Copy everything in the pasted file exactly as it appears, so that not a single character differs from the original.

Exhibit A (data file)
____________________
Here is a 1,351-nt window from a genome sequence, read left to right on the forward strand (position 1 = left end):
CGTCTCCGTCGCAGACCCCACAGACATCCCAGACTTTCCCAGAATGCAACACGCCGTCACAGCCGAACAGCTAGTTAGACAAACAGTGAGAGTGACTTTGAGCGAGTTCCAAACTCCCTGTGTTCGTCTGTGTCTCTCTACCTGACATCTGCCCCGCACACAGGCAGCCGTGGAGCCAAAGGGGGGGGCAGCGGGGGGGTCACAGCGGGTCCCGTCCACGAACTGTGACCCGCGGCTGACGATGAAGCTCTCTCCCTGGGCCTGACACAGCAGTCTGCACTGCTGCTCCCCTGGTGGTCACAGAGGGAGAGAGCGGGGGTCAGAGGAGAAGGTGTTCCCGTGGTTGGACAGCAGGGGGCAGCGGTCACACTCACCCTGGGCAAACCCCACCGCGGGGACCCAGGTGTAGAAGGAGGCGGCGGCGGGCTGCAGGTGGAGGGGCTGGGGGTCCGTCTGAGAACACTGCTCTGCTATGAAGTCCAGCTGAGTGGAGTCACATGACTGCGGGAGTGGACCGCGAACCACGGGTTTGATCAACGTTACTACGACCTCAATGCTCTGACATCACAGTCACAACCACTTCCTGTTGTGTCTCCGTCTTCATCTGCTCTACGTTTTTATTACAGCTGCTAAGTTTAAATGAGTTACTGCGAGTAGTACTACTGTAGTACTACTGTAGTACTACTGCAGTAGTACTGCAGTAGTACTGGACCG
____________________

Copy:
Here is a 1,351-nt window from a genome sequence, read left to right on the forward strand (position 1 = left end):
CGTCTCCGTCGCAGACCCCACAGACATCCCAGACTTTCCCAGAATGCAACACGCCGTCACAGCCGAACAGCTAGTTAGACAAACAGTGAGAGTGACTTTGAGCGAGTTCCAAACTCCCTGTGTTCGTCTGTGTCTCTCTACCTGACATCTGCCCCGCACACAGGCAGCCGTGGAGCCAAAGGGGGGGGCAGCGGGGGGGTCACAGCGGGTCCCGTCCACGAACTGTGACCCGCGGCTGACGATGAAGCTCTCTCCCTGGGCCTGACACAGCAGTCTGCACTGCTGCTCCCCTGGTGGTCACAGAGGGAGAGAGCGGGGGTCAGAGGAGAAGGTGTTCCCGTGGTTGGACAGCAGGGGGCAGCGGTCACACTCACCCTGGGCAAACCCCACCGCGGGGACCCAGGTGTAGAAGGAGGCGGCGGCGGGCTGCAGGTGGAGGGGCTGGGGGTCCGTCTGAGAACACTGCTCTGCTATGAAGTCCAGCTGAGTGGAGTCACATGACTGCGGGAGTGGACCGCGAACCACGGGTTTGATCAACGTTACTACGACCTCAATGCTCTGACATCACAGTCACAACCACTTCCTGTTGTGTCTCCGTCTTCATCTGCTCTACGTTTTTATTACAGCTGCTAAGTTTAAATGAGTTACTGCGAGTAGTACTACTGTAGTACTACTGTAGTACTACTGCAGTAGTACTGCAGTAGTACTGGACCG